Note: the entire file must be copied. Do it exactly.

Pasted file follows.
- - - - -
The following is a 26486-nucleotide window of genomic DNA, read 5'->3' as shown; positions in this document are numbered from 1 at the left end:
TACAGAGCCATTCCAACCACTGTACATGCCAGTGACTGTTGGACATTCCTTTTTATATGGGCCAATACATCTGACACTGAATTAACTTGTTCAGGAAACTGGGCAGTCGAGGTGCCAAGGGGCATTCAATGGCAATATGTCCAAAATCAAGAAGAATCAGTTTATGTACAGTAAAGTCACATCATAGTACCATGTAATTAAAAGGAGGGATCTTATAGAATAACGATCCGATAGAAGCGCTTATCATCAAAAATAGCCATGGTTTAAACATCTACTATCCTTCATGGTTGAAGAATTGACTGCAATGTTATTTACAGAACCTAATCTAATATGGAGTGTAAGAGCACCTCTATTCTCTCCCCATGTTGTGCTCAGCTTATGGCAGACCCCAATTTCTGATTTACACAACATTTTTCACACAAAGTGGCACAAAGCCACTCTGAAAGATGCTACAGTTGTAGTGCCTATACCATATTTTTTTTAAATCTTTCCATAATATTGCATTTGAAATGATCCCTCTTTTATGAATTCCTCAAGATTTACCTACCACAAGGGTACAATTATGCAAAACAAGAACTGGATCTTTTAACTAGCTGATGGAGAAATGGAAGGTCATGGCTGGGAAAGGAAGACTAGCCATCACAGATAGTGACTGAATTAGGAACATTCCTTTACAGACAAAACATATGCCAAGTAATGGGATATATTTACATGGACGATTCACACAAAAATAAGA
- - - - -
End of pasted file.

The following is a 26486-nucleotide window of genomic DNA, read 5'->3' as shown; positions in this document are numbered from 1 at the left end:
TACAGAGCCATTCCAACCACTGTACATGCCAGTGACTGTTGGACATTCCTTTTTATATGGGCCAATACATCTGACACTGAATTAACTTGTTCAGGAAACTGGGCAGTCGAGGTGCCAAGGGGCATTCAATGGCAATATGTCCAAAATCAAGAAGAATCAGTTTATGTACAGTAAAGTCACATCATAGTACCATGTAATTAAAAGGAGGGATCTTATAGAATAACGATCCGATAGAAGCGCTTATCATCAAAAATAGCCATGGTTTAAACATCTACTATCCTTCATGGTTGAAGAATTGACTGCAATGTTATTTACAGAACCTAATCTAATATGGAGTGTAAGAGCACCTCTATTCTCTCCCCATGTTGTGCTCAGCTTATGGCAGACCCCAATTTCTGATTTACACAACATTTTTCACACAAAGTGGCACAAAGCCACTCTGAAAGATGCTACAGTTGTAGTGCCTATACCATATTTTTTTTAAATCTTTCCATAATATTGCATTTGAAATGATCCCTCTTTTATGAATTCCTCAAGATTTACCTACCACAAGGGTACAATTATGCAAAACAAGAACTGGATCTTTTAACTAGCTGATGGAGAAATGGAAGGTCATGGCTGGGAAAGGAAGACTAGCCATCACAGATAGTGACTGAATTAGGAACATTCCTTTACAGACAAAACATATGCCAAGTAATGGGATATATTTACATGGACGATTCACACAAAAATAAGA